The power of scarcity: we want what we can’t have

During a famine in 1774, Frederik ordered a national cultivation programme. In a response typical of many towns, the people of Kolberg declared: “The things have neither small nor taste, not even the dogs will eat them, so what use are they to us?”

Frederick’s initial response was more a violent “shove” than a nudge – he threatened to cut the noses and ears off any peasant who did not plant potatoes. However, he soon changed tack. In modern parlance we’d say that he used a bit of “psychology”.

Legend has it that instead of issuing further threats, Frederik ordered his soldiers to establish a heavy and visible guard around the local royal potato fields, yet also instructed them to be deliberately lax in protecting them. At the same time, the local peasants noticed their king’s conspicuous admiration of potato flowers as well as the tubers themselves, and sneaked in to steal and plant the “royal crop”. Within a short time, many potatoes were stolen and soon being widely grown and eaten.

Excerpt from: Inside the Nudge Unit: How small changes can make a big difference by David Halpern

How Scarcity of Goods and Exclusivity of Information Significantly Increases Sales

After we talked in my office one day about scarcity and exclusivity of information, he decided to do a study using his sales staff. The company’s customers—buyers for supermarkets or other retail food outlets—were phoned as usual by a salesperson and asked for a purchase in one of three ways. One set of customers heard a standard sales presentation before being asked for their orders. Another set of customers heard the standard sales presentation plus information that the supply of imported beef was likely to be scarce in the upcoming months. A third group received the standard sales presentation and the information about a scarce supply of beef, too; however, they also learned that the scarce-supply news was not generally available information—it had come, they were told, from certain exclusive contacts that the company had. Thus the customers who received this last sales presentation learned that not only was the availability of the product limited, so also was the news concerning it—the scarcity double whammy.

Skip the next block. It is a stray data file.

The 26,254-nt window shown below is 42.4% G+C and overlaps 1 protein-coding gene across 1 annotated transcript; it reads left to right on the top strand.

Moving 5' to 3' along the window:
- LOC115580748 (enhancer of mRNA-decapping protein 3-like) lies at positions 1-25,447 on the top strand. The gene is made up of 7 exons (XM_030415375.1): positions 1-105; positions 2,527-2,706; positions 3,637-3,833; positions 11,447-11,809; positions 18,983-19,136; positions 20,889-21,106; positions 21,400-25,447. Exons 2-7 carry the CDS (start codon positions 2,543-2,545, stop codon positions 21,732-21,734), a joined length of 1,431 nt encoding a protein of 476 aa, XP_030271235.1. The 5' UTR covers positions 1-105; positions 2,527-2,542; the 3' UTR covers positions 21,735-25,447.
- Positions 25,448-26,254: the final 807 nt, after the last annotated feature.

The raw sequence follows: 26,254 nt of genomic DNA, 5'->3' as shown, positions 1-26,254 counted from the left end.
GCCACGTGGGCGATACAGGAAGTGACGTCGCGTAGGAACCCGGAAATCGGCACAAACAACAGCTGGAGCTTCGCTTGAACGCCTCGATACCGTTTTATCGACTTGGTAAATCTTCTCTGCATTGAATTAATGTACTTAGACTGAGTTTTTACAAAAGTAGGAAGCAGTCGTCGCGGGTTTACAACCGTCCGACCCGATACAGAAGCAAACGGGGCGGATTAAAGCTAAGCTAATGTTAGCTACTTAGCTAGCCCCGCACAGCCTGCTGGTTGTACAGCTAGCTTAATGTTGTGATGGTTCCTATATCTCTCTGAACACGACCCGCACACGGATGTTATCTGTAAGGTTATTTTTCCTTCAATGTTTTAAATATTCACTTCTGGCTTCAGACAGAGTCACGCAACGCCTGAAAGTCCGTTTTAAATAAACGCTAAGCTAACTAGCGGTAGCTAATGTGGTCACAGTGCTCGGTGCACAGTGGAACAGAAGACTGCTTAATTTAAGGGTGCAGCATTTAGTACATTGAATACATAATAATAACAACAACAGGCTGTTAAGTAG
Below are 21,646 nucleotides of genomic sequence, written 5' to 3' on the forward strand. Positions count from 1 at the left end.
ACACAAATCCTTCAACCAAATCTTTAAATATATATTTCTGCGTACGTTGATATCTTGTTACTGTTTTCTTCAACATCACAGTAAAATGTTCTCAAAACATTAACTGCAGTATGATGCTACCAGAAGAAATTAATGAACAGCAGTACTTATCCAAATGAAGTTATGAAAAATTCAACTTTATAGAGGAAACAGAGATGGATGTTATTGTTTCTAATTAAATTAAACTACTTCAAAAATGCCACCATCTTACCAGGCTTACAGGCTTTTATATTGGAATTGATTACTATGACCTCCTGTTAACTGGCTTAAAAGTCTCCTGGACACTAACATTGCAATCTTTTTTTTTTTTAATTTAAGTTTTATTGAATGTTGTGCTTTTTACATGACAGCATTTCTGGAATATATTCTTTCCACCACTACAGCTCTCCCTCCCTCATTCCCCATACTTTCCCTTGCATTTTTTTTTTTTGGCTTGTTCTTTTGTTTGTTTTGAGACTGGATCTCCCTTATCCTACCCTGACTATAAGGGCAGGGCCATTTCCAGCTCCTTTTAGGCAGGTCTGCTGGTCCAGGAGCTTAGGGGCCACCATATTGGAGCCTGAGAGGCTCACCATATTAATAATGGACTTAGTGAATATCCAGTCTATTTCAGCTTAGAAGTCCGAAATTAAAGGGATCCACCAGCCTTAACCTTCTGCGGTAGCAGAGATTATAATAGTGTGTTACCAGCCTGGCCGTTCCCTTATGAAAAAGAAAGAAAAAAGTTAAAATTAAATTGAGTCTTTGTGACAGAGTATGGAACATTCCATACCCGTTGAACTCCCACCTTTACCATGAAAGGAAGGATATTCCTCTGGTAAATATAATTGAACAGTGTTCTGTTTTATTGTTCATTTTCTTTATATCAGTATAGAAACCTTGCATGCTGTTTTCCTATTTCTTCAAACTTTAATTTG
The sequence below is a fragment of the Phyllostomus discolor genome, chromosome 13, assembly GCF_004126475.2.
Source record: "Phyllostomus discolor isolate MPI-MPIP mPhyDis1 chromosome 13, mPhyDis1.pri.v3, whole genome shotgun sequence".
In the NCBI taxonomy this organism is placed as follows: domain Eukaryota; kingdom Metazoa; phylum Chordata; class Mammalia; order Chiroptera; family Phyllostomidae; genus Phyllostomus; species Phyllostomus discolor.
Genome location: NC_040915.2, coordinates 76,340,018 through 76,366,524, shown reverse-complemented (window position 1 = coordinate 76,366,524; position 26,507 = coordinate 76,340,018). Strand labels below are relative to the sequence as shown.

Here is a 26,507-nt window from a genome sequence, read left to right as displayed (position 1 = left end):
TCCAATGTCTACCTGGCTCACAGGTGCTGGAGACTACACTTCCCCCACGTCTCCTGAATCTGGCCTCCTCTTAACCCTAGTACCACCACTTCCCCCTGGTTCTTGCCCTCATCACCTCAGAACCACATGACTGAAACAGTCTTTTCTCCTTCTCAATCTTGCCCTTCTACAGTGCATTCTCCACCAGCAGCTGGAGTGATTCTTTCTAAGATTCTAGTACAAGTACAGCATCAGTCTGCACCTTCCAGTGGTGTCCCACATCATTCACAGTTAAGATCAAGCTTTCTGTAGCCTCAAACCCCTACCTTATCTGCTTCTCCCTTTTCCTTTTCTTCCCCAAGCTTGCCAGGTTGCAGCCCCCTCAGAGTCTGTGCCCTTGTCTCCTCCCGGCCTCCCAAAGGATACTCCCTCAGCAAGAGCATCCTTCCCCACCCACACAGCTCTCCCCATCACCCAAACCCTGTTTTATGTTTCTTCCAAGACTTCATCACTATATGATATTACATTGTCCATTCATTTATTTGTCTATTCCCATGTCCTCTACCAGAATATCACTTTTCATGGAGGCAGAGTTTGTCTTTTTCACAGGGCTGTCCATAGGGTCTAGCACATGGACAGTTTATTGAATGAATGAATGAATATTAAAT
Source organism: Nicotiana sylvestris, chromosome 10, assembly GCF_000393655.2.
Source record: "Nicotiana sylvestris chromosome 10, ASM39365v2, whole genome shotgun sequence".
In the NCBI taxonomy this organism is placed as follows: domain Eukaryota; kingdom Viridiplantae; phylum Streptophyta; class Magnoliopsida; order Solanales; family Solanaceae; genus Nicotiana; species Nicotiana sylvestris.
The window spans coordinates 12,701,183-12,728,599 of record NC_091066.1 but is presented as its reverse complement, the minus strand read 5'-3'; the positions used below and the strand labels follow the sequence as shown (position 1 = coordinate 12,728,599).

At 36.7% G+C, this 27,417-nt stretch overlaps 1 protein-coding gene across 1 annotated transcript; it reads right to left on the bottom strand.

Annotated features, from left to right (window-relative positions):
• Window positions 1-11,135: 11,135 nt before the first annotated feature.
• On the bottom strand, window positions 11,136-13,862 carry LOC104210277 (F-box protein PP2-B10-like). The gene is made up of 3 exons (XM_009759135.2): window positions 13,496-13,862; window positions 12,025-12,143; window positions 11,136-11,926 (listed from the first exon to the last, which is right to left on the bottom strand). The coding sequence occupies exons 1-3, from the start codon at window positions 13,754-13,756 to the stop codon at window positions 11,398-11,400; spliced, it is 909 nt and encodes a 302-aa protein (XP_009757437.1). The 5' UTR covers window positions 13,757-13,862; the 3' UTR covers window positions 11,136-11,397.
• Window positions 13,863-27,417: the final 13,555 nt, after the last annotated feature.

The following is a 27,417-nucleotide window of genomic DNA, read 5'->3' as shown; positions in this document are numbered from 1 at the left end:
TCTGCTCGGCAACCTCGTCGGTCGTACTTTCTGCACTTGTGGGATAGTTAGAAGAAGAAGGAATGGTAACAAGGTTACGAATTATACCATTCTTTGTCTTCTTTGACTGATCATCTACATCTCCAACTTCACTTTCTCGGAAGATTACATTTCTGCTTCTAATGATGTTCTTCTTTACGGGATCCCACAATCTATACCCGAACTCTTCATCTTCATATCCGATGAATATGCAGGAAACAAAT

The results of the experiment quickly become apparent when the company salespeople began to urge the owner to buy more beef because there wasn’t enough in the inventory to keep up with all the orders they were receiving. Compared to the customers who got only the standard sales appeal, those who were also told about the future scarcity of beef bought more than twice as much.

Excerpt from: Influence: The Psychology of Persuasion by Robert Cialdini